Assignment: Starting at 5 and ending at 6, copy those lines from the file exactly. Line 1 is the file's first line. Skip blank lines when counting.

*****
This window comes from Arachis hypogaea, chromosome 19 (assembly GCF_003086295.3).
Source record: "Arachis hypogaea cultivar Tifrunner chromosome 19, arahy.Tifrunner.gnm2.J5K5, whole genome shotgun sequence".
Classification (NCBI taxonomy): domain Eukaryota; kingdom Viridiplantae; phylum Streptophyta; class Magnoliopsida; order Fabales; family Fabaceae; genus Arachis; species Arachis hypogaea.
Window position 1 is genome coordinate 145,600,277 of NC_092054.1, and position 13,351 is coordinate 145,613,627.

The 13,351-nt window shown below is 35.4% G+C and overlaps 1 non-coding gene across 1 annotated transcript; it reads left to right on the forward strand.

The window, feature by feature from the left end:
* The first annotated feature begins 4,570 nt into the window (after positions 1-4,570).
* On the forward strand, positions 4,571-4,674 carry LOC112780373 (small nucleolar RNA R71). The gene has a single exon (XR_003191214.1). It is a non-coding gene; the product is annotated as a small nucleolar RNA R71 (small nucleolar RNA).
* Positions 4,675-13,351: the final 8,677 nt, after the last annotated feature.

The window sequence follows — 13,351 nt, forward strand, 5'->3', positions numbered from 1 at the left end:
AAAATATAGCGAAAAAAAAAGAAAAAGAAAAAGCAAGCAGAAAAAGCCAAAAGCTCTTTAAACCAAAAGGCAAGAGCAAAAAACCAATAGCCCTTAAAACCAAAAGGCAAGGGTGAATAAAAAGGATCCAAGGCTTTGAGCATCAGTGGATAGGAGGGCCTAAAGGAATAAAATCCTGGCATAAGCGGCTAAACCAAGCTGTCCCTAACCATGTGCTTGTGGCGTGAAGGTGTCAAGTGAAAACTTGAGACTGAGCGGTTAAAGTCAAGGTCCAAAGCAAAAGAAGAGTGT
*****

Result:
The 13,351-nt window shown below is 35.4% G+C and overlaps 1 non-coding gene across 1 annotated transcript; it reads left to right on the forward strand.

The window, feature by feature from the left end: